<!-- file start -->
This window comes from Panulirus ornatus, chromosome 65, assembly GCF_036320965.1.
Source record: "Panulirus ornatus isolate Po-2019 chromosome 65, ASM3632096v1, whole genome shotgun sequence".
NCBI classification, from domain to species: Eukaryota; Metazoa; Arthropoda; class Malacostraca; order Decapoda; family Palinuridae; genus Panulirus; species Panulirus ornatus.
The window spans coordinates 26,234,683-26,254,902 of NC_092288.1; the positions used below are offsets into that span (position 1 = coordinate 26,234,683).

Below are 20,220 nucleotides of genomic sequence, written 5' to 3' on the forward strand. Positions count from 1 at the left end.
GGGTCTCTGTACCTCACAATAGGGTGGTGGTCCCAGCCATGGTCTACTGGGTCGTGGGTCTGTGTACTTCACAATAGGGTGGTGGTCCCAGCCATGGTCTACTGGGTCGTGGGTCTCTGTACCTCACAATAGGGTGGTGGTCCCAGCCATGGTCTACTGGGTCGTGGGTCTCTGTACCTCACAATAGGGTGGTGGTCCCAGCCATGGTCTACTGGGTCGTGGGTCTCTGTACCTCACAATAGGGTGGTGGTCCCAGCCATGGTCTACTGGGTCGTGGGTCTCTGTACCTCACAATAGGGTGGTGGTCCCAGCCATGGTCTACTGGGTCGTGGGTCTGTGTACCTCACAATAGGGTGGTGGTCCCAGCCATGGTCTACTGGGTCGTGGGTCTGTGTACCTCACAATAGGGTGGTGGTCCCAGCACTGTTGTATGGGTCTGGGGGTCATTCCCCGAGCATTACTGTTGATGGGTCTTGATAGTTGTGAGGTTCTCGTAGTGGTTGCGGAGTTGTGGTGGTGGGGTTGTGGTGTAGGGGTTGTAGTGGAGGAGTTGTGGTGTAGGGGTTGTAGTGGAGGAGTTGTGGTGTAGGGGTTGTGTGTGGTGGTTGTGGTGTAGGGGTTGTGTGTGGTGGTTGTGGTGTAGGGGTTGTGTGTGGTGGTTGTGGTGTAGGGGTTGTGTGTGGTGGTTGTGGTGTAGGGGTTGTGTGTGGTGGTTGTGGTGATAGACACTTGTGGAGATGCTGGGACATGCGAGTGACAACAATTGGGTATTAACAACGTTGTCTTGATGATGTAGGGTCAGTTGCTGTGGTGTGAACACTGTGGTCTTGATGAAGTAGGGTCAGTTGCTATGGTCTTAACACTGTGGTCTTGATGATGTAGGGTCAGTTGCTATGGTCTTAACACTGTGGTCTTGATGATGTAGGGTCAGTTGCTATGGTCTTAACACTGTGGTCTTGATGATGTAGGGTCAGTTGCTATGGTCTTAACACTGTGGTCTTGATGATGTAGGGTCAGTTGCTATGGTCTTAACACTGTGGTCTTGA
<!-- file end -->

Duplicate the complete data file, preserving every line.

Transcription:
This window comes from Panulirus ornatus, chromosome 65, assembly GCF_036320965.1.
Source record: "Panulirus ornatus isolate Po-2019 chromosome 65, ASM3632096v1, whole genome shotgun sequence".
NCBI classification, from domain to species: Eukaryota; Metazoa; Arthropoda; class Malacostraca; order Decapoda; family Palinuridae; genus Panulirus; species Panulirus ornatus.
The window spans coordinates 26,234,683-26,254,902 of NC_092288.1; the positions used below are offsets into that span (position 1 = coordinate 26,234,683).

Below are 20,220 nucleotides of genomic sequence, written 5' to 3' on the forward strand. Positions count from 1 at the left end.
GGGTCTCTGTACCTCACAATAGGGTGGTGGTCCCAGCCATGGTCTACTGGGTCGTGGGTCTGTGTACTTCACAATAGGGTGGTGGTCCCAGCCATGGTCTACTGGGTCGTGGGTCTCTGTACCTCACAATAGGGTGGTGGTCCCAGCCATGGTCTACTGGGTCGTGGGTCTCTGTACCTCACAATAGGGTGGTGGTCCCAGCCATGGTCTACTGGGTCGTGGGTCTCTGTACCTCACAATAGGGTGGTGGTCCCAGCCATGGTCTACTGGGTCGTGGGTCTCTGTACCTCACAATAGGGTGGTGGTCCCAGCCATGGTCTACTGGGTCGTGGGTCTGTGTACCTCACAATAGGGTGGTGGTCCCAGCCATGGTCTACTGGGTCGTGGGTCTGTGTACCTCACAATAGGGTGGTGGTCCCAGCACTGTTGTATGGGTCTGGGGGTCATTCCCCGAGCATTACTGTTGATGGGTCTTGATAGTTGTGAGGTTCTCGTAGTGGTTGCGGAGTTGTGGTGGTGGGGTTGTGGTGTAGGGGTTGTAGTGGAGGAGTTGTGGTGTAGGGGTTGTAGTGGAGGAGTTGTGGTGTAGGGGTTGTGTGTGGTGGTTGTGGTGTAGGGGTTGTGTGTGGTGGTTGTGGTGTAGGGGTTGTGTGTGGTGGTTGTGGTGTAGGGGTTGTGTGTGGTGGTTGTGGTGTAGGGGTTGTGTGTGGTGGTTGTGGTGATAGACACTTGTGGAGATGCTGGGACATGCGAGTGACAACAATTGGGTATTAACAACGTTGTCTTGATGATGTAGGGTCAGTTGCTGTGGTGTGAACACTGTGGTCTTGATGAAGTAGGGTCAGTTGCTATGGTCTTAACACTGTGGTCTTGATGATGTAGGGTCAGTTGCTATGGTCTTAACACTGTGGTCTTGATGATGTAGGGTCAGTTGCTATGGTCTTAACACTGTGGTCTTGATGATGTAGGGTCAGTTGCTATGGTCTTAACACTGTGGTCTTGATGATGTAGGGTCAGTTGCTATGGTCTTAACACTGTGGTCTTGA